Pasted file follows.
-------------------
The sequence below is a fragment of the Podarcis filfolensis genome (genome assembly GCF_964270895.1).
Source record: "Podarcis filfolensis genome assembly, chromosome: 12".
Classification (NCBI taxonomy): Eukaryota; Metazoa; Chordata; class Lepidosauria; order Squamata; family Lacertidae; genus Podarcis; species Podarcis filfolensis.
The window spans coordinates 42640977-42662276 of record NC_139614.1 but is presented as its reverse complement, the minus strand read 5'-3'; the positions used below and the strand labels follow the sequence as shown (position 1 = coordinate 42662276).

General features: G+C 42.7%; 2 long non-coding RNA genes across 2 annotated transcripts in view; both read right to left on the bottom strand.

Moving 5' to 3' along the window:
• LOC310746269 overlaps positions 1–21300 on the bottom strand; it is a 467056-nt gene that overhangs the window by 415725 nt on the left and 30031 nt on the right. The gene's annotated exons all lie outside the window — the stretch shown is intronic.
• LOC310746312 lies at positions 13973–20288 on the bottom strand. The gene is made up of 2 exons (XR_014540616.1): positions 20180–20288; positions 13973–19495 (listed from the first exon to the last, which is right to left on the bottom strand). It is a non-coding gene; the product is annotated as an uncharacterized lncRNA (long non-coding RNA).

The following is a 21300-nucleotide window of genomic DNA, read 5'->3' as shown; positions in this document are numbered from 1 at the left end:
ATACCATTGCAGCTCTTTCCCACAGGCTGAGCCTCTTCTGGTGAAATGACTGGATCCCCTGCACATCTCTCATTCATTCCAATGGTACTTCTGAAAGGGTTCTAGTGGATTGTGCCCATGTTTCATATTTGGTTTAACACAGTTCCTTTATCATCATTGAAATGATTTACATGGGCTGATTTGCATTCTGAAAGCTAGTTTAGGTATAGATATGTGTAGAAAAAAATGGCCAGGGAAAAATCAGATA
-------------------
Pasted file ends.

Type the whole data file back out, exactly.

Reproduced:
The sequence below is a fragment of the Podarcis filfolensis genome (genome assembly GCF_964270895.1).
Source record: "Podarcis filfolensis genome assembly, chromosome: 12".
Classification (NCBI taxonomy): Eukaryota; Metazoa; Chordata; class Lepidosauria; order Squamata; family Lacertidae; genus Podarcis; species Podarcis filfolensis.
The window spans coordinates 42640977-42662276 of record NC_139614.1 but is presented as its reverse complement, the minus strand read 5'-3'; the positions used below and the strand labels follow the sequence as shown (position 1 = coordinate 42662276).

General features: G+C 42.7%; 2 long non-coding RNA genes across 2 annotated transcripts in view; both read right to left on the bottom strand.

Moving 5' to 3' along the window:
• LOC310746269 overlaps positions 1–21300 on the bottom strand; it is a 467056-nt gene that overhangs the window by 415725 nt on the left and 30031 nt on the right. The gene's annotated exons all lie outside the window — the stretch shown is intronic.
• LOC310746312 lies at positions 13973–20288 on the bottom strand. The gene is made up of 2 exons (XR_014540616.1): positions 20180–20288; positions 13973–19495 (listed from the first exon to the last, which is right to left on the bottom strand). It is a non-coding gene; the product is annotated as an uncharacterized lncRNA (long non-coding RNA).

The following is a 21300-nucleotide window of genomic DNA, read 5'->3' as shown; positions in this document are numbered from 1 at the left end:
ATACCATTGCAGCTCTTTCCCACAGGCTGAGCCTCTTCTGGTGAAATGACTGGATCCCCTGCACATCTCTCATTCATTCCAATGGTACTTCTGAAAGGGTTCTAGTGGATTGTGCCCATGTTTCATATTTGGTTTAACACAGTTCCTTTATCATCATTGAAATGATTTACATGGGCTGATTTGCATTCTGAAAGCTAGTTTAGGTATAGATATGTGTAGAAAAAAATGGCCAGGGAAAAATCAGATA